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HomeNewsCan island states survive the climate crisis? — Global Issues

Can island states survive the climate crisis? — Global Issues

Despite the huge decline in global economic activity during the COVID-19 pandemic, the amount of harmful greenhouse gases released into the atmosphere increased in 2002, and the last six years, 2015-2020, will likely be the six hottest ever.

Climate finance (climate specific financial support) continues to increase, reaching an annual average of $ 48.7 billion in 2017-18. This represents an increase of 10% compared to the previous period 2015-2016. While more than half of all climate-specific financial assistance during the period 2017-2018 was intended for mitigation actions, the share of adaptation assistance is increasing and is considered to be priority by many countries.

This is a cost-effective approach, because if not enough investment is made in adaptation and mitigation measures, more resources will need to be devoted to action and support to cope with losses and damage.

Water shortages exacerbated by climate change affect the lowlands of the Maldives.

UNDP Maldives

Water shortages exacerbated by climate change affect the lowlands of the Maldives.

Switch to renewable energies

SIDS depend on imported oil to meet their energy needs. In addition to creating pollution, transporting fossil fuels to the islands comes at a considerable cost. Recognizing these problems, some of these countries have successfully switched to renewable energy sources.

For example, Tokelau in the South Pacific meets almost 100% of its energy needs through renewable energy, while Barbados in the Caribbean has pledged to supply the country with 100% renewable energy sources. and achieve zero carbon emissions by 2030.

Several SIDS have also set ambitious renewable energy targets: Samoa, the Cook Islands, Cabo Verde, Fiji, Saint Vincent and the Grenadines and Vanuatu aim to increase the share of renewables in their energy mix, 60 to 100%, while in 2018 Seychelles launched the world’s first sovereign blue bond, a pioneering financial instrument to support sustainable marine and fisheries projects.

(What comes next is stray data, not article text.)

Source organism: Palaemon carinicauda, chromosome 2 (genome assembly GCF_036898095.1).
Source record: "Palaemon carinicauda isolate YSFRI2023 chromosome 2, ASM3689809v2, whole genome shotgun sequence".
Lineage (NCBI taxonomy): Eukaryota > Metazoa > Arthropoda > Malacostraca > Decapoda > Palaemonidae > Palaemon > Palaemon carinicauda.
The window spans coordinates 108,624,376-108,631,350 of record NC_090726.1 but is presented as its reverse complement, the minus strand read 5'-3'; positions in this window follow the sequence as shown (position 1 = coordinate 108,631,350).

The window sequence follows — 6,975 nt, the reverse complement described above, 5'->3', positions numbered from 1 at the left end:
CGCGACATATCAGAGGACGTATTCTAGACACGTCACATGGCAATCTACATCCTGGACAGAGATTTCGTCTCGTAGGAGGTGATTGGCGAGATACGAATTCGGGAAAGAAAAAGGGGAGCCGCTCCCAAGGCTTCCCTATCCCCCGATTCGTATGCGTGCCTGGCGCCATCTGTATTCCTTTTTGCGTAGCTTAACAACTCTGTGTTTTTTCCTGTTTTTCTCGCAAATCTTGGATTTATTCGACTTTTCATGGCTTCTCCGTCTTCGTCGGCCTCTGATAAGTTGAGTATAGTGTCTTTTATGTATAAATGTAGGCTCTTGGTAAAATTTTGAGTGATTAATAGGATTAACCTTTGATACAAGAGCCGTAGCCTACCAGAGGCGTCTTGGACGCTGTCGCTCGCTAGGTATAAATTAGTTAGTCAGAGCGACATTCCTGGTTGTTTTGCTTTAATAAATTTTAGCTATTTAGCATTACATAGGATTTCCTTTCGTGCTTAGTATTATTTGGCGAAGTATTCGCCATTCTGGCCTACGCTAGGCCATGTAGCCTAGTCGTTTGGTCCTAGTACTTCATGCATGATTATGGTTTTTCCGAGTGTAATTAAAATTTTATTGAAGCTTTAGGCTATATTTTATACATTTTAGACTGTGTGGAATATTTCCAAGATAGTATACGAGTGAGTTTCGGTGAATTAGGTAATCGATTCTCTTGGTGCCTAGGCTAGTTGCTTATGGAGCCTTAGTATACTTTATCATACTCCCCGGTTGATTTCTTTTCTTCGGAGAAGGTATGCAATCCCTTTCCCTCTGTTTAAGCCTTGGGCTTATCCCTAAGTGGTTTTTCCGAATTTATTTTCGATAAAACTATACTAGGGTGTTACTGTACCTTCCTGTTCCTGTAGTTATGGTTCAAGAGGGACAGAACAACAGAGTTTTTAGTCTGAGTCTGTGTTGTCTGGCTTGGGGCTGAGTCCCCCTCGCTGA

Sustainable fishing improves livelihoods in Haiti.

UNDP / Pierre Michel Jean

Sustainable fishing improves livelihoods in Haiti.

The power of traditional knowledge

The centuries-old practices of indigenous communities, combined with the latest scientific innovations, are increasingly seen as important means to adapt to the changes brought about by the climate crisis and to mitigate its impact.

In Papua New Guinea, local residents use locally produced coconut oil as a cheaper and more sustainable alternative to diesel; seagoing ships across the islands of Micronesia and Melanesia in the Pacific use solar panels and batteries instead of internal combustion; mangrove forests are being restored on islands like Tonga and Vanuatu to cope with extreme weather conditions as they protect communities from storm surges and sequester carbon; and in the Pacific, a foundation is building traditional Polynesian canoes, or vakas, serving as a sustainable transport of passengers and goods for health services, education, disaster relief and research.

Solar panels are maintained on a farm in Mauritius.

UNDP / Stephane Belleros

Solar panels are maintained on a farm in Mauritius.

Survival strategies

While SIDS have drawn the necessary attention to the plight of vulnerable nations, much remains to be done to help them become more resilient and adapt to a world of rising sea levels and extreme weather events.

On average, SIDS are more heavily indebted than other developing countries, and the availability of “climate finance” (the money that must be spent on a range of activities that will help slow climate change) is high. of paramount importance.

More than ten years ago, developed countries pledged to jointly mobilize $ 100 billion per year by 2020 to support climate action in developing countries; the amount these countries are receiving is increasing, but there is still a large funding gap. A recent feature article published by UN News explains how climate finance works and the role of the UN.

Beyond adaptation and resilience to climate change, SIDS also need support to help them thrive in an increasingly uncertain world. The United Nations, through its Development Program (UNDP), helps these vulnerable countries in many ways, so that they can successfully diversify their economies; improve energy independence by developing renewable energy sources and reducing dependence on imported fuels; create and develop sustainable tourism industries and move towards a “blue economy”, which protects and restores marine environments.

A woman collects salt from a mangrove swamp in Timor-Leste.

UNDP / Yuichi Ishida

A woman collects salt from a mangrove swamp in Timor-Leste.




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